Over 4.3 gigawatts (GW) of new wind capacity was commissioned over the past year, according to MAKE Consulting’s 2017 Latin America Wind Power Outlook, published this week, but political and economic instability in the region’s largest market, Brazil, is expected to trigger a slowdown of new capacity additions in 2019. Nevertheless, Mexico, Argentina, and Chile are all expected to somewhat offset the Brazilian decline by boosting their own wind power construction efforts.
Brazil has been the dominant market so far, installing 2.5 GW in 2016 alone, and exceeding 2.4 GW annually for three years in a row, but “MAKE predicts an impending cliff from 2019 due to slumping demand for electricity.” No new wind Power Purchase Agreements (PPAs) were signed at auction in 2016, and the highly anticipated Brazilian reserve power auction was cancelled within days of its intended date.
As mentioned, however, MAKE Consulting believes “Things appear more optimistic for other markets in Latin America,” with Mexico, Argentina, and Chile making up any lost ground.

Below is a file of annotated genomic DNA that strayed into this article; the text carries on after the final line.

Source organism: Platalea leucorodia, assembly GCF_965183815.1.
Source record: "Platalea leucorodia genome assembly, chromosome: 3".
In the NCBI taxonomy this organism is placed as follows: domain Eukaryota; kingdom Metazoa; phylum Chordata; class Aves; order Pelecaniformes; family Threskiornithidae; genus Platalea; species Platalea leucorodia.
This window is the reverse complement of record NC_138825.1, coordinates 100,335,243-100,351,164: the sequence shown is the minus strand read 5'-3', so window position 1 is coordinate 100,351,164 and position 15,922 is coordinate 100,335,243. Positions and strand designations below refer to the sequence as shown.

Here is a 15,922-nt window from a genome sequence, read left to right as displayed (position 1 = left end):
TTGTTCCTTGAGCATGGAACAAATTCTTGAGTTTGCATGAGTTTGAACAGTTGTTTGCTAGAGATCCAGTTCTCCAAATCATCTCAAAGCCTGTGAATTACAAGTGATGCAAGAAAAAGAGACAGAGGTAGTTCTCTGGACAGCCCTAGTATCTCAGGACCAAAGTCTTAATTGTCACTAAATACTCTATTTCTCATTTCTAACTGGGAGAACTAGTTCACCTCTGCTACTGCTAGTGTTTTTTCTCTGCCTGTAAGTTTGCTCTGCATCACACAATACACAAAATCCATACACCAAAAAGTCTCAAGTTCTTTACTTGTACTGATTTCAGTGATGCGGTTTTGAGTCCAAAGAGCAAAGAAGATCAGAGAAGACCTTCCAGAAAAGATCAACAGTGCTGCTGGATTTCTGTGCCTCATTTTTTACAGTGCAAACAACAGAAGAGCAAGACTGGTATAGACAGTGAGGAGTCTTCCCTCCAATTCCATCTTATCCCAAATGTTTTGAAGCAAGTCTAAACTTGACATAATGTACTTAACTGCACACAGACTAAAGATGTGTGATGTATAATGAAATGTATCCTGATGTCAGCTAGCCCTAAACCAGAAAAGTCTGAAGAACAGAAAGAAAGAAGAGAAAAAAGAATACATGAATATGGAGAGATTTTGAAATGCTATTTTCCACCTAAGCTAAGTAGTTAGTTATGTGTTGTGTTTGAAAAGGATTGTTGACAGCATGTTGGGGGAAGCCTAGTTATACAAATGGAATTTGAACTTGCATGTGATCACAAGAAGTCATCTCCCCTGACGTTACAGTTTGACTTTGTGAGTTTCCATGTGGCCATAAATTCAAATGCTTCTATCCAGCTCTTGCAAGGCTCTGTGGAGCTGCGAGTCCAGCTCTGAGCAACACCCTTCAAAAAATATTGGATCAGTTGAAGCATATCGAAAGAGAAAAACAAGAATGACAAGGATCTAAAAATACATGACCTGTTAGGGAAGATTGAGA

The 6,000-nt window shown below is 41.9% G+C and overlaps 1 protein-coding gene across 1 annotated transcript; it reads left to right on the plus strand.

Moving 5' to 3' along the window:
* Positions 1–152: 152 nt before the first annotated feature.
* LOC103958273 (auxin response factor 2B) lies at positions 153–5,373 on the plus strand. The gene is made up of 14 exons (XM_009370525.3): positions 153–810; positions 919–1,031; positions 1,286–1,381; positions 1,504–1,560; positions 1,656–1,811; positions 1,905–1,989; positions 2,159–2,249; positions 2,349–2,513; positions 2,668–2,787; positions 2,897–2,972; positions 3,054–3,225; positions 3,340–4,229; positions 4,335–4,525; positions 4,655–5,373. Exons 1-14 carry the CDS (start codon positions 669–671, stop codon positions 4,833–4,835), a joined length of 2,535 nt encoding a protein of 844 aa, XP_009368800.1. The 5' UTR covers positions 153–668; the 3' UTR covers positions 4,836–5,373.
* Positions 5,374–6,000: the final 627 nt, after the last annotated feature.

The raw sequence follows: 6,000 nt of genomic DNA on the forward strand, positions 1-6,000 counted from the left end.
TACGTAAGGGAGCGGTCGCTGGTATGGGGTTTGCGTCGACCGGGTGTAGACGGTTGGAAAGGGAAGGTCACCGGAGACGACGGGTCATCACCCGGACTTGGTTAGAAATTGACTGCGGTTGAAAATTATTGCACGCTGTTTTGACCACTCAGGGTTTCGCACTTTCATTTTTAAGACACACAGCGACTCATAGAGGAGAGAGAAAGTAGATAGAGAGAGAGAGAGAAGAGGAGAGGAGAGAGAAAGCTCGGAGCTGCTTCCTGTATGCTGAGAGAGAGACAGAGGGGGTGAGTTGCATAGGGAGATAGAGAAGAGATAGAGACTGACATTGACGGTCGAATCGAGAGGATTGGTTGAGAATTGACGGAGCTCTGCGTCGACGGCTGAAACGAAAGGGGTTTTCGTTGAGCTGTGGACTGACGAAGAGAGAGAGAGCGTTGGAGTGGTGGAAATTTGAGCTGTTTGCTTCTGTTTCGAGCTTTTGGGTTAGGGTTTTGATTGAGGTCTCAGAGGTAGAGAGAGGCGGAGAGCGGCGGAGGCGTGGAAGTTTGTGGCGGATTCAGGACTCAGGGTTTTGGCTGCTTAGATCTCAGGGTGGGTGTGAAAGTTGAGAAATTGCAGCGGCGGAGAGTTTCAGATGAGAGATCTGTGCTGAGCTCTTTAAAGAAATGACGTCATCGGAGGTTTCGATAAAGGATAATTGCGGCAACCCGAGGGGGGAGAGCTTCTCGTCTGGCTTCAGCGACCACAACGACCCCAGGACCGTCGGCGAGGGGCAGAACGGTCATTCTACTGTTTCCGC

According to MAKE, Mexico has so far implemented a long-term series of power auctions which will support the country’s target of 35% renewable energy. Auctions in 2016 helped sign wind power PPAs worth more than 1.4 GW at pricing as low as $32 per MWh — impressively low on the surface of it, even more so when you consider Mexico is not a traditional wind market such as is found in Europe and north of the border. Chile and Argentina themselves both awarded PPAs for nearly 3.5 GW of wind power in auctions over the past year. Argentina has set itself a target of sourcing 20% of its electricity from renewable energy by 2025, while Chile, as part of its own 20%/2025 target, connected 498 MW worth of wind power in 2016 and conducted a major multi-technology auction that covers its long-term demand from 2021.